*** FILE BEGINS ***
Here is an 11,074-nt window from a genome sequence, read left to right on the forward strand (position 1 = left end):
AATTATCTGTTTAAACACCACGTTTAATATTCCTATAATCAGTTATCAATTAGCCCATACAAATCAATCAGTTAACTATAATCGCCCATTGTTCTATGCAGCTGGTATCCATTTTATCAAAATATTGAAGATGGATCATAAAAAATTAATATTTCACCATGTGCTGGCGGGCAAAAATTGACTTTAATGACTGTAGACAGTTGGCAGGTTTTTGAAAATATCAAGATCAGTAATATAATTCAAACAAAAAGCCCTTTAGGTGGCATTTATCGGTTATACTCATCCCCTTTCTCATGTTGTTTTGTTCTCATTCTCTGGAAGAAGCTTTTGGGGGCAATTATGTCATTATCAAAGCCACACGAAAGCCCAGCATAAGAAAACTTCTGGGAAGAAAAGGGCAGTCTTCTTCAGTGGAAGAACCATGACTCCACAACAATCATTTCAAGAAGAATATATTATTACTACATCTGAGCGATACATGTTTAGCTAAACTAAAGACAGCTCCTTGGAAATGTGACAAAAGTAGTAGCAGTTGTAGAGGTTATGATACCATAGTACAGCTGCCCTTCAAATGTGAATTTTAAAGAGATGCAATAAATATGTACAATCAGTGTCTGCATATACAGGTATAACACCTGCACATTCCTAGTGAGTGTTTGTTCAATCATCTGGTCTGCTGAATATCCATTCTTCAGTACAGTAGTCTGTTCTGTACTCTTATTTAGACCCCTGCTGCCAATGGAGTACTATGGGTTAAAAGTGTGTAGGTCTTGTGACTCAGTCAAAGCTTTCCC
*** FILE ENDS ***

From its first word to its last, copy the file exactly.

Here is an 11,074-nt window from a genome sequence, read left to right on the forward strand (position 1 = left end):
AATTATCTGTTTAAACACCACGTTTAATATTCCTATAATCAGTTATCAATTAGCCCATACAAATCAATCAGTTAACTATAATCGCCCATTGTTCTATGCAGCTGGTATCCATTTTATCAAAATATTGAAGATGGATCATAAAAAATTAATATTTCACCATGTGCTGGCGGGCAAAAATTGACTTTAATGACTGTAGACAGTTGGCAGGTTTTTGAAAATATCAAGATCAGTAATATAATTCAAACAAAAAGCCCTTTAGGTGGCATTTATCGGTTATACTCATCCCCTTTCTCATGTTGTTTTGTTCTCATTCTCTGGAAGAAGCTTTTGGGGGCAATTATGTCATTATCAAAGCCACACGAAAGCCCAGCATAAGAAAACTTCTGGGAAGAAAAGGGCAGTCTTCTTCAGTGGAAGAACCATGACTCCACAACAATCATTTCAAGAAGAATATATTATTACTACATCTGAGCGATACATGTTTAGCTAAACTAAAGACAGCTCCTTGGAAATGTGACAAAAGTAGTAGCAGTTGTAGAGGTTATGATACCATAGTACAGCTGCCCTTCAAATGTGAATTTTAAAGAGATGCAATAAATATGTACAATCAGTGTCTGCATATACAGGTATAACACCTGCACATTCCTAGTGAGTGTTTGTTCAATCATCTGGTCTGCTGAATATCCATTCTTCAGTACAGTAGTCTGTTCTGTACTCTTATTTAGACCCCTGCTGCCAATGGAGTACTATGGGTTAAAAGTGTGTAGGTCTTGTGACTCAGTCAAAGCTTTCCC